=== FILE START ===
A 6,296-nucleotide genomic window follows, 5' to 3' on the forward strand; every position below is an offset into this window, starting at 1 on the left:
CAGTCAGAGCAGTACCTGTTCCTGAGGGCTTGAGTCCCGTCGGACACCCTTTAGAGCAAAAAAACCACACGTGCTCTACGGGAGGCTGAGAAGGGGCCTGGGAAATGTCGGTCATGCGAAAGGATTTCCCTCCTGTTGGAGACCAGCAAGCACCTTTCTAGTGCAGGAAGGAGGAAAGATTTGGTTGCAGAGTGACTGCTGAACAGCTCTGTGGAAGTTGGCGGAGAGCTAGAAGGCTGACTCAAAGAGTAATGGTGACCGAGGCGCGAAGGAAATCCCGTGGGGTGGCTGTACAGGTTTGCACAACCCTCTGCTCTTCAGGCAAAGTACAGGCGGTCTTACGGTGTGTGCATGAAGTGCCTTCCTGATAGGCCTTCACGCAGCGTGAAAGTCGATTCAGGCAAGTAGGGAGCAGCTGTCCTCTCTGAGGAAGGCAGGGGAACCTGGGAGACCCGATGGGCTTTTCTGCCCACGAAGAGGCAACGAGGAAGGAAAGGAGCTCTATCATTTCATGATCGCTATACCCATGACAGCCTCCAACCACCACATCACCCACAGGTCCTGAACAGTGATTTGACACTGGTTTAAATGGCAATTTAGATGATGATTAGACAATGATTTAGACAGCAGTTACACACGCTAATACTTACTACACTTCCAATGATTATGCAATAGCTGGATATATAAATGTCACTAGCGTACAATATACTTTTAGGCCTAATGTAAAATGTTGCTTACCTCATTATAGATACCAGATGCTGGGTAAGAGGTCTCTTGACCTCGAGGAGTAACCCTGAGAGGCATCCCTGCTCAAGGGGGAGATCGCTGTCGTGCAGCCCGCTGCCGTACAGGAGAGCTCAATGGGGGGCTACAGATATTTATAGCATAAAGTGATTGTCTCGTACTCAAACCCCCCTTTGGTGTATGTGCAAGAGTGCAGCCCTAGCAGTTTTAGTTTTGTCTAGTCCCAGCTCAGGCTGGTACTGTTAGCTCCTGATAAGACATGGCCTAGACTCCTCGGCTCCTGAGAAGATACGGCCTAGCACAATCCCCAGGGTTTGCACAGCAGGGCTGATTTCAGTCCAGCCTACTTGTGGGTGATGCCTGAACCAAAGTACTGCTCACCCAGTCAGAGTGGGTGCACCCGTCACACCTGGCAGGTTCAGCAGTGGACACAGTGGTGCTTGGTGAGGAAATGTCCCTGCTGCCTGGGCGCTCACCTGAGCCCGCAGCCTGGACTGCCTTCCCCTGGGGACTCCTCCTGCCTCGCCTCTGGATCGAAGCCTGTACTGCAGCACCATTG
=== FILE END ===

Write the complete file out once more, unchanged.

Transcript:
A 6,296-nucleotide genomic window follows, 5' to 3' on the forward strand; every position below is an offset into this window, starting at 1 on the left:
CAGTCAGAGCAGTACCTGTTCCTGAGGGCTTGAGTCCCGTCGGACACCCTTTAGAGCAAAAAAACCACACGTGCTCTACGGGAGGCTGAGAAGGGGCCTGGGAAATGTCGGTCATGCGAAAGGATTTCCCTCCTGTTGGAGACCAGCAAGCACCTTTCTAGTGCAGGAAGGAGGAAAGATTTGGTTGCAGAGTGACTGCTGAACAGCTCTGTGGAAGTTGGCGGAGAGCTAGAAGGCTGACTCAAAGAGTAATGGTGACCGAGGCGCGAAGGAAATCCCGTGGGGTGGCTGTACAGGTTTGCACAACCCTCTGCTCTTCAGGCAAAGTACAGGCGGTCTTACGGTGTGTGCATGAAGTGCCTTCCTGATAGGCCTTCACGCAGCGTGAAAGTCGATTCAGGCAAGTAGGGAGCAGCTGTCCTCTCTGAGGAAGGCAGGGGAACCTGGGAGACCCGATGGGCTTTTCTGCCCACGAAGAGGCAACGAGGAAGGAAAGGAGCTCTATCATTTCATGATCGCTATACCCATGACAGCCTCCAACCACCACATCACCCACAGGTCCTGAACAGTGATTTGACACTGGTTTAAATGGCAATTTAGATGATGATTAGACAATGATTTAGACAGCAGTTACACACGCTAATACTTACTACACTTCCAATGATTATGCAATAGCTGGATATATAAATGTCACTAGCGTACAATATACTTTTAGGCCTAATGTAAAATGTTGCTTACCTCATTATAGATACCAGATGCTGGGTAAGAGGTCTCTTGACCTCGAGGAGTAACCCTGAGAGGCATCCCTGCTCAAGGGGGAGATCGCTGTCGTGCAGCCCGCTGCCGTACAGGAGAGCTCAATGGGGGGCTACAGATATTTATAGCATAAAGTGATTGTCTCGTACTCAAACCCCCCTTTGGTGTATGTGCAAGAGTGCAGCCCTAGCAGTTTTAGTTTTGTCTAGTCCCAGCTCAGGCTGGTACTGTTAGCTCCTGATAAGACATGGCCTAGACTCCTCGGCTCCTGAGAAGATACGGCCTAGCACAATCCCCAGGGTTTGCACAGCAGGGCTGATTTCAGTCCAGCCTACTTGTGGGTGATGCCTGAACCAAAGTACTGCTCACCCAGTCAGAGTGGGTGCACCCGTCACACCTGGCAGGTTCAGCAGTGGACACAGTGGTGCTTGGTGAGGAAATGTCCCTGCTGCCTGGGCGCTCACCTGAGCCCGCAGCCTGGACTGCCTTCCCCTGGGGACTCCTCCTGCCTCGCCTCTGGATCGAAGCCTGTACTGCAGCACCATTG